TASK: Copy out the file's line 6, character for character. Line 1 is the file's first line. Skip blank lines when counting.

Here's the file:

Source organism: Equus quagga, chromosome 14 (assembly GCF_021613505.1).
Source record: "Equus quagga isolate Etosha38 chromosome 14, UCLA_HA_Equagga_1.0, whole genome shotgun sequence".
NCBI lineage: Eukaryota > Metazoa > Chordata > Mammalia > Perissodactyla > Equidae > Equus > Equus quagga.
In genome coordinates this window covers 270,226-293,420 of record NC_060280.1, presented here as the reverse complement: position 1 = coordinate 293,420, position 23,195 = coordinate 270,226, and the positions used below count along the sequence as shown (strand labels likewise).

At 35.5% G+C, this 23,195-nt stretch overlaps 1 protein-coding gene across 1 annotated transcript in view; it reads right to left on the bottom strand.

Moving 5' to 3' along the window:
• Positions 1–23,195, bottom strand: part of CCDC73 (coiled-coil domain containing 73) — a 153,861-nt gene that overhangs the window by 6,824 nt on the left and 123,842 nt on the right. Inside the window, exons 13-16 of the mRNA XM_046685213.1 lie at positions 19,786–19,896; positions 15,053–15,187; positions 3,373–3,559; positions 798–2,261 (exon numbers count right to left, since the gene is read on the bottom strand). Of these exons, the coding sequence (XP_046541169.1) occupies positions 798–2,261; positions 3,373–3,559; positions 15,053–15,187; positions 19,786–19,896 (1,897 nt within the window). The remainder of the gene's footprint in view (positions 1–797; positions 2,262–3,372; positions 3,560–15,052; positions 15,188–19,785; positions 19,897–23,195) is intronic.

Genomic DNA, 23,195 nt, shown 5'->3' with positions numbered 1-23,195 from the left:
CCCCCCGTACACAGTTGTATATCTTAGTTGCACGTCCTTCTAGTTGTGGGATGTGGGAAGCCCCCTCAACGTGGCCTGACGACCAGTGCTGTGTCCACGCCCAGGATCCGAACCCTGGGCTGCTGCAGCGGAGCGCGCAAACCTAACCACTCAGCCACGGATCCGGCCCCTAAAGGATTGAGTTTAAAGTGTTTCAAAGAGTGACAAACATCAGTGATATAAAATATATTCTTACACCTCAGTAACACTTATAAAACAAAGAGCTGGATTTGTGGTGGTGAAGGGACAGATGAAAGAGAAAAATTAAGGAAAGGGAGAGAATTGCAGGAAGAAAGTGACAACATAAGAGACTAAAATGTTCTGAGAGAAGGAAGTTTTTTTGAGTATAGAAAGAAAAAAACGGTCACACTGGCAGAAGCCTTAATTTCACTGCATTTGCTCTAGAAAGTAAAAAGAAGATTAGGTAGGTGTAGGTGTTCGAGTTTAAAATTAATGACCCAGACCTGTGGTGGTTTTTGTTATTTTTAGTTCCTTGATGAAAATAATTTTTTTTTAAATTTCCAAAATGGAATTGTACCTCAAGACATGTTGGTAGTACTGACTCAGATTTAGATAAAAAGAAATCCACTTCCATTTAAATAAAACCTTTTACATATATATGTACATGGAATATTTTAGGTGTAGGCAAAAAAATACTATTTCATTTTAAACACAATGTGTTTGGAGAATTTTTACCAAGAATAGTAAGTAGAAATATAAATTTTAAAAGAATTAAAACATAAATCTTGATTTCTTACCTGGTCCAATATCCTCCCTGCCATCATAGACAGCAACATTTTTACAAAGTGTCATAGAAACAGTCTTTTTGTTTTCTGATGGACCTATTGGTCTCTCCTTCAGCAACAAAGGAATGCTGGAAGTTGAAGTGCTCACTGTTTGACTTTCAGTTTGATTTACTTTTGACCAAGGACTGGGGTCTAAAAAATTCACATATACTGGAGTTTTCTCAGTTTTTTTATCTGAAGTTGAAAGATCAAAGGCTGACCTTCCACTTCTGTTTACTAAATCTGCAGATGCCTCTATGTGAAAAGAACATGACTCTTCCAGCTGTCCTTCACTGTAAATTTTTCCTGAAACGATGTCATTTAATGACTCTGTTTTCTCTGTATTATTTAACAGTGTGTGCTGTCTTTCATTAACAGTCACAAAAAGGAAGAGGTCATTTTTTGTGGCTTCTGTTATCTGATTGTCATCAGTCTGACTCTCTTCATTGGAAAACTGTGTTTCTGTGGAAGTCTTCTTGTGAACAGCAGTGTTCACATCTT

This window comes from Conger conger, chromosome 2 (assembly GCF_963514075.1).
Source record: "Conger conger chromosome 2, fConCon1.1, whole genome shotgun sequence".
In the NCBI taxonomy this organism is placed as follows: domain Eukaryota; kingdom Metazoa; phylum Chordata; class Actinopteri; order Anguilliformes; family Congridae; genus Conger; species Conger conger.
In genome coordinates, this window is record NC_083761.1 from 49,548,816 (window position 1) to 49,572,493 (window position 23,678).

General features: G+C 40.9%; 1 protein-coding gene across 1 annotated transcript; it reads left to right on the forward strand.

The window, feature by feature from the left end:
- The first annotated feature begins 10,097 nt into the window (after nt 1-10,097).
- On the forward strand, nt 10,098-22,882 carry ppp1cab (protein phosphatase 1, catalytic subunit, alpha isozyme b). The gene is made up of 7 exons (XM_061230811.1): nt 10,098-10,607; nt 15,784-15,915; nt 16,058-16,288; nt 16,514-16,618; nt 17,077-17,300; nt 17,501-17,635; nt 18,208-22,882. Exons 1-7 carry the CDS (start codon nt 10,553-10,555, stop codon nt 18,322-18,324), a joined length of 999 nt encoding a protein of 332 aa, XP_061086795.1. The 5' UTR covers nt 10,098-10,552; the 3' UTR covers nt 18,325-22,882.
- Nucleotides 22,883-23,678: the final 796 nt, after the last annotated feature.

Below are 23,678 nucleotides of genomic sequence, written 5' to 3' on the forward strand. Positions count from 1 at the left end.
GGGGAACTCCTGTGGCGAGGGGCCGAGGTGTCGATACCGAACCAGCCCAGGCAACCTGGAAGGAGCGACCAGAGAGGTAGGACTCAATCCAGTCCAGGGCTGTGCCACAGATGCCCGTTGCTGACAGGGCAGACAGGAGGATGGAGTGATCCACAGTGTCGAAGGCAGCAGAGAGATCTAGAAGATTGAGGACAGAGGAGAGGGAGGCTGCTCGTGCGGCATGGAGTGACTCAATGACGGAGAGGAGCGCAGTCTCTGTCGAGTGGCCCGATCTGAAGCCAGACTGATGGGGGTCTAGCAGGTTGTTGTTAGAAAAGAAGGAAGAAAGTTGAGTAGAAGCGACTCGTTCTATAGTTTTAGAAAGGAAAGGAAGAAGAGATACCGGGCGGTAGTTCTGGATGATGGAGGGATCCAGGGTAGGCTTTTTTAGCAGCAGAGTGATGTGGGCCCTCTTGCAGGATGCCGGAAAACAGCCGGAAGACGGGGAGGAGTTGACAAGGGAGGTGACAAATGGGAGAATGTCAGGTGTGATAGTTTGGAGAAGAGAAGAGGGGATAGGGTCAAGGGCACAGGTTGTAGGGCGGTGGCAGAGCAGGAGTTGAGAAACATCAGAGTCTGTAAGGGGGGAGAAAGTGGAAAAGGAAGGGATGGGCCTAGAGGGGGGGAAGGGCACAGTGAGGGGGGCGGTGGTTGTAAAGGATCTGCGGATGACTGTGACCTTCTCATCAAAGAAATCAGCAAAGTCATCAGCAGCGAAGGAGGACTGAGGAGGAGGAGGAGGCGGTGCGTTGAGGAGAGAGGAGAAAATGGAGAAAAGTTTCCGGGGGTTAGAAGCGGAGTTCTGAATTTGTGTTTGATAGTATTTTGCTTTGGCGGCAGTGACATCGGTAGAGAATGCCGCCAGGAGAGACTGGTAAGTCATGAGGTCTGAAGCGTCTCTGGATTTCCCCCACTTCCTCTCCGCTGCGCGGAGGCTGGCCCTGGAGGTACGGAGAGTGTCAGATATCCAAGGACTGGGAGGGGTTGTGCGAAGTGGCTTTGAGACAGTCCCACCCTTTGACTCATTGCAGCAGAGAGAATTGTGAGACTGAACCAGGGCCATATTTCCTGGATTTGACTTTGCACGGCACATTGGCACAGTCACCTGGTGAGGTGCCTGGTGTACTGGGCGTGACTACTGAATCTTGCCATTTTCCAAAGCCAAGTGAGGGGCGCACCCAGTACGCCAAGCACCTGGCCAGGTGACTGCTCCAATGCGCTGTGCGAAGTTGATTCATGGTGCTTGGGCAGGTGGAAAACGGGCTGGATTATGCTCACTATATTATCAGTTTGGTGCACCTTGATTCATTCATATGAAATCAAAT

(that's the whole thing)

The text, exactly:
Moving 5' to 3' along the window: